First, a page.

Telebortions: Subverting Anti-Choicers with Technology

The XX Factor
What Women Really Think
July 27 2011 11:26 AM

Telebortions: Subverting Anti-Choicers with Technology

A statistic that's oft-repeated in pro-choice circles is that 87 percent of counties in the United States do not have an abortion provider. What this means practically is that even though abortion is legal in this country, if you're a poor woman who lives hours from the nearest provider, it's nearly impossible to obtain one. However, a new service that's available in Iowa—abortion through tele-medicine—could make access a possibility for women in the most anti-choice states. This ABC News story explains how the process works:

A woman seeking an abortion via telemedicine has an ultrasound performed by a trained technician, receives information about medical abortion and signs a standard informed consent for the abortion.

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Once that is complete, a physician steps in via teleconference. The doctor reviews the woman's medical history and ultrasound images, and once it is determined that she is eligible—up to nine weeks pregnant and not an ectopic pregnancy -- she has time to ask questions.

Then, the doctor enters a computer passcode to remotely open a drawer at the clinic containing two pills. She then swallows the mifepristone, under the doctor's supervision, and then is instructed to take four additional tablets of misoprostol within the next 24 to 48 hours. The actual abortion happens at home.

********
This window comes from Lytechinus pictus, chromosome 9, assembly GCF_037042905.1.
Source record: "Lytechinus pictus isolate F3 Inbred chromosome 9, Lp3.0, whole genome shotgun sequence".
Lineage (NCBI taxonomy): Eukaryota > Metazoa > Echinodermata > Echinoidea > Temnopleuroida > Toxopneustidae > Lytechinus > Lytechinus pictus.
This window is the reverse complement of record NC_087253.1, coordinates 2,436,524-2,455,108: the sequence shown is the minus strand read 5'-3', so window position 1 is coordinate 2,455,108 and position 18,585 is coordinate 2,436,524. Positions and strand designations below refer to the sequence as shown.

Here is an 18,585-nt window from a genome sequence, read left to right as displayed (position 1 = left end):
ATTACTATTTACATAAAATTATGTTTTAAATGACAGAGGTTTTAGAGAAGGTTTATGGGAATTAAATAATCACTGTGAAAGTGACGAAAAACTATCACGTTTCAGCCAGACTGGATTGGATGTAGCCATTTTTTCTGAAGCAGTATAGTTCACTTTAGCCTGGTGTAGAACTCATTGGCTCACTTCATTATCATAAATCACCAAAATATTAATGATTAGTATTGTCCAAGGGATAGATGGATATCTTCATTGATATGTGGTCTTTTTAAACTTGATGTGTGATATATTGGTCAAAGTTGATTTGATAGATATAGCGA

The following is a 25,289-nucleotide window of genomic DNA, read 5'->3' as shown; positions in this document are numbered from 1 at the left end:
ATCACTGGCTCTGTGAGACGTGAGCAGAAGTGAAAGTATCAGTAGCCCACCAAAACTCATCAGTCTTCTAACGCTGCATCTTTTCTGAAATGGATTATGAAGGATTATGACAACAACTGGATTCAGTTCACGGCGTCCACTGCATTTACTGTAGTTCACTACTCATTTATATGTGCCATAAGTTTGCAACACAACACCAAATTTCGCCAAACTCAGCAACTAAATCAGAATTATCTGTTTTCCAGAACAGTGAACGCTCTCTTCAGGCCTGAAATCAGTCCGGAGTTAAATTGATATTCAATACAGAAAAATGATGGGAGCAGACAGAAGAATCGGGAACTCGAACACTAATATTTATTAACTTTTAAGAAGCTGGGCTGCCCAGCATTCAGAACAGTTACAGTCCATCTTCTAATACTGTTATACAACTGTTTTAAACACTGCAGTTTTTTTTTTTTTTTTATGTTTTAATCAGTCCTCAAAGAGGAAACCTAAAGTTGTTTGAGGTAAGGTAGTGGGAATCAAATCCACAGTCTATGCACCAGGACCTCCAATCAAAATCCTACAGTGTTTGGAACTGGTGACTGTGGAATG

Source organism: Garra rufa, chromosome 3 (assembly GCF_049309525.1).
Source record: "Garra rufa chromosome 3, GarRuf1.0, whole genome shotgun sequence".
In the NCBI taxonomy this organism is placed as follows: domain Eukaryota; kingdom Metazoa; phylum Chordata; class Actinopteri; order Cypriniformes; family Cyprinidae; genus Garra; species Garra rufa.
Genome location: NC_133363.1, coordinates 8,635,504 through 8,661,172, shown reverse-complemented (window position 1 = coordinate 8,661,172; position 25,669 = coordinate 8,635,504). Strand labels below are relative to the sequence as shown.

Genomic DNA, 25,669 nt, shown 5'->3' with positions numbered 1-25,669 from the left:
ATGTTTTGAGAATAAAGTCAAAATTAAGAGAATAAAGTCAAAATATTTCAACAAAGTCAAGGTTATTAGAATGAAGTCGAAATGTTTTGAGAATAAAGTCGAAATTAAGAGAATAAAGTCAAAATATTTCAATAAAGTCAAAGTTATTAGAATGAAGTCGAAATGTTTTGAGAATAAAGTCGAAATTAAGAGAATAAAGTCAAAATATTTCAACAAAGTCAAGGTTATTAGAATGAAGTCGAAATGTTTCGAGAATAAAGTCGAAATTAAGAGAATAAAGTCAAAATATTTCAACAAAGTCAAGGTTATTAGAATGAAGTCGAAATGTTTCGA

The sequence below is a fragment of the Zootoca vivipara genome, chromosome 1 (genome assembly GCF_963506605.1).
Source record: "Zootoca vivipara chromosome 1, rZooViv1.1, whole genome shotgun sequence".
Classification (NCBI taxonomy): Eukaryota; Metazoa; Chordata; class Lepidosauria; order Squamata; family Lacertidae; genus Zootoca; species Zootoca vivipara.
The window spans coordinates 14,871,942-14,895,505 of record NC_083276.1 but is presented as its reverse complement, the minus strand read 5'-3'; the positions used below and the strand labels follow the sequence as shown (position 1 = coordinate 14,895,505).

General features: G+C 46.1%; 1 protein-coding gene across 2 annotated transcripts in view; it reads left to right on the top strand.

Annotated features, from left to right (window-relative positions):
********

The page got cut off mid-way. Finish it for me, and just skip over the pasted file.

This makes life incredibly easy for patients, not just because it gives women who are far from a provider access to one, but it also allows women to avoid embattled abortion clinics where they might have to contend with furious protestors. Predictably, some of the most anti-choice states (Arizona, Kansas, North Dakota, Nebraska and Tennessee, according to ABC News) have already passed laws restricting telemedical abortion. Still, for women who need abortions in provider deserts, this is fantastic news.

Jessica Grose is a frequent Slate contributor and the author of the novel Sad Desk Salad. Follow her on Twitter.

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